By Gareth Morgan, Vice-Chair of husITa.
Almost exactly 30 years ago, the means tested benefit system in the UK underwent a massive change. In April 1988 the previous Supplementary Benefit and associated schemes changed overnight to one called Income Support with, again, other linked ‘income -related‘ schemes.
I said overnight, and it was overnight, and it all went very smoothly.
One of the reasons for the redesign was to make the system more amenable to computerisation. The previous scheme had been more attuned to individual needs, relied on human assessment and was, to a limited extent discretionary. The new system was more broad-brush in its assessment of need, was assessed more automatically and lacked discretion. It still made use of paper forms that were manually completed and had to be entered into the ‘system‘ by hand. The schemes themselves had much to criticise but, administratively, they worked.
Technology has moved a long way since then and the UK government, wanting to take advantage of that (and for some less benign reasons) decided to undertake another major redesign of the means tested benefits system some years ago. They decided to simplify the multiple benefits of the previous decades, introducing one single integrated scheme – Universal Credit – and to make it ‘Digital by Default ‘.
The concept of the simpler scheme was widely welcomed, although the simplicity was abandoned in its detailed design as budgetary cuts introduced harshness and complexity. Of course, the great advantages made in technology would ensure that, at least, its introduction would be even smoother than that of its predecessor.
The government recognised that there were risks in introducing the new system and decided on a gradual implementation rather than the overnight approach previously used. They also decided, for safety, to use an Agile development system where continuous development and testing in smaller discrete elements would ensure robustness and efficiency.
Announced in 2010, the benefit was to begin with people making new claims, and then migrate all those on the existing schemes across. By 2017 all 6 million people affected would be receiving the new benefit. In fact only about 260,000 people were getting the new benefit by that date.
What went wrong?
Poor planning, poor management and disastrous technology.
The original IT system had to be, effectively, thrown away and started again. Agile has disappeared, together with hundreds of millions of pounds of expenditure, and the likelihood now that the end date for completion will be well past 2022.
Digital by Default has now become Digital as Appropriate. The experience of people trying to claim the benefit is almost entirely negative. There are enormous flaws in the IT system which have to be manually worked round and many of the fundamental elements of normal IT, such as a visible audit trail, do not exist.
My company has been producing tools for advisers to calculate benefit entitlement since the early 1980s. It took us about three weeks from when the Universal Credit regulations were published to have a workable system that could calculate people’s entitlement to the new benefit. For many people however such a calculation, often used to check against the official calculation is not useful when the official calculation does not exist or is frequently wrong.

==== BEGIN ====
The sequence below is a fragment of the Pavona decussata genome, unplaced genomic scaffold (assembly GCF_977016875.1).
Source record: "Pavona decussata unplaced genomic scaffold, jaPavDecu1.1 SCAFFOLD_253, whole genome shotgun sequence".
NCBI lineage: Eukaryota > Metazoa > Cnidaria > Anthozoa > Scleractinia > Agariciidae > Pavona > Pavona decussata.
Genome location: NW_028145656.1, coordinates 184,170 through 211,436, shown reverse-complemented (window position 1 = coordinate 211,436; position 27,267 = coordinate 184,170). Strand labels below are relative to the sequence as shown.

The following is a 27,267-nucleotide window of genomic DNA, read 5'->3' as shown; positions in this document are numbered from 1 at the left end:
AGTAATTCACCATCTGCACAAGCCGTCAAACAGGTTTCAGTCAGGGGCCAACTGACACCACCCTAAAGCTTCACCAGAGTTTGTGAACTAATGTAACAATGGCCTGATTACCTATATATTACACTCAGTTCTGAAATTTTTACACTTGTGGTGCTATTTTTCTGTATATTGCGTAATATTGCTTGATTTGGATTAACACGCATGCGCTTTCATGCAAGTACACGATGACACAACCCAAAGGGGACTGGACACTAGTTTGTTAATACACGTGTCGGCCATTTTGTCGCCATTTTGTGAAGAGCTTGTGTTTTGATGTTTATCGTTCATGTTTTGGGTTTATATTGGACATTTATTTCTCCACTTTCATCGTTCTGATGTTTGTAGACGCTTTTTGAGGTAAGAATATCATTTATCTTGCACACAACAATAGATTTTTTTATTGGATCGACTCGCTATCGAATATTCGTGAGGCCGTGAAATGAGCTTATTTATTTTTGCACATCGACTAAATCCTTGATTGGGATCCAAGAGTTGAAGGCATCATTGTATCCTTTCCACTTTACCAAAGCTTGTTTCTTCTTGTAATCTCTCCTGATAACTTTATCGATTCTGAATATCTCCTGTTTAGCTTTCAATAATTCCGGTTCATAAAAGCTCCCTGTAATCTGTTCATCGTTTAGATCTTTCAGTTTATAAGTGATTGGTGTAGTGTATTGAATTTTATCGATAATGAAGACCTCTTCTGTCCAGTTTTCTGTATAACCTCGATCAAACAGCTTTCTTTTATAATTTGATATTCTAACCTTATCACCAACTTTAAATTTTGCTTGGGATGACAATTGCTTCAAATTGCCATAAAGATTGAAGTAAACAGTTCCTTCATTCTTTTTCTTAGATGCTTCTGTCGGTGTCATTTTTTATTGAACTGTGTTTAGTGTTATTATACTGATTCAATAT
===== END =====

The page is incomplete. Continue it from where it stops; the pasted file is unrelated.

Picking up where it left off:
In many ways we are doing the easy bit of computerising the system. Many people look at the complex calculations and assume that there, rather than the boring administrative underpinning, is where problems will lie. That isn’t the case and when systems have many millions of cases of people who depend on the speed and accuracy of payments to be able to eat and house themselves, you can understand why.
Nonetheless making sure that people get the right amount of payment is an important task for advisers and intermediaries. For me the question is whether our calculators have made a difference in that. Our systems carry out millions of calculations a year, so somebody finds them useful but in one crucial area they seem to have failed completely. When we started, we believed that their biggest use would be to tell people, who were not receiving benefits that they were entitled to, and tell them to how much as well. Indeed, they do that, and do that well, but, if anything, more people now do not claim the benefits that they are entitled to than 30 years ago.
It’s not, just, that advice and advisers are in shorter supply now, although they are; most users of our systems are now by people doing it themselves online. The research tells us that the two biggest reasons for non-take-up up of benefits is because people don’t know the benefits exist or don’t believe that they are entitled to them. If people are in those groups then they’re unlikely to use tools like ours to check entitlement.
The technology can do the sums, but it can’t make people use it. Perhaps the amount of data held on people by Google and Facebook could make a good attempt to push information about entitlement to their users, because of the amount of data they hold.
Now that’s a question you might like to comment on.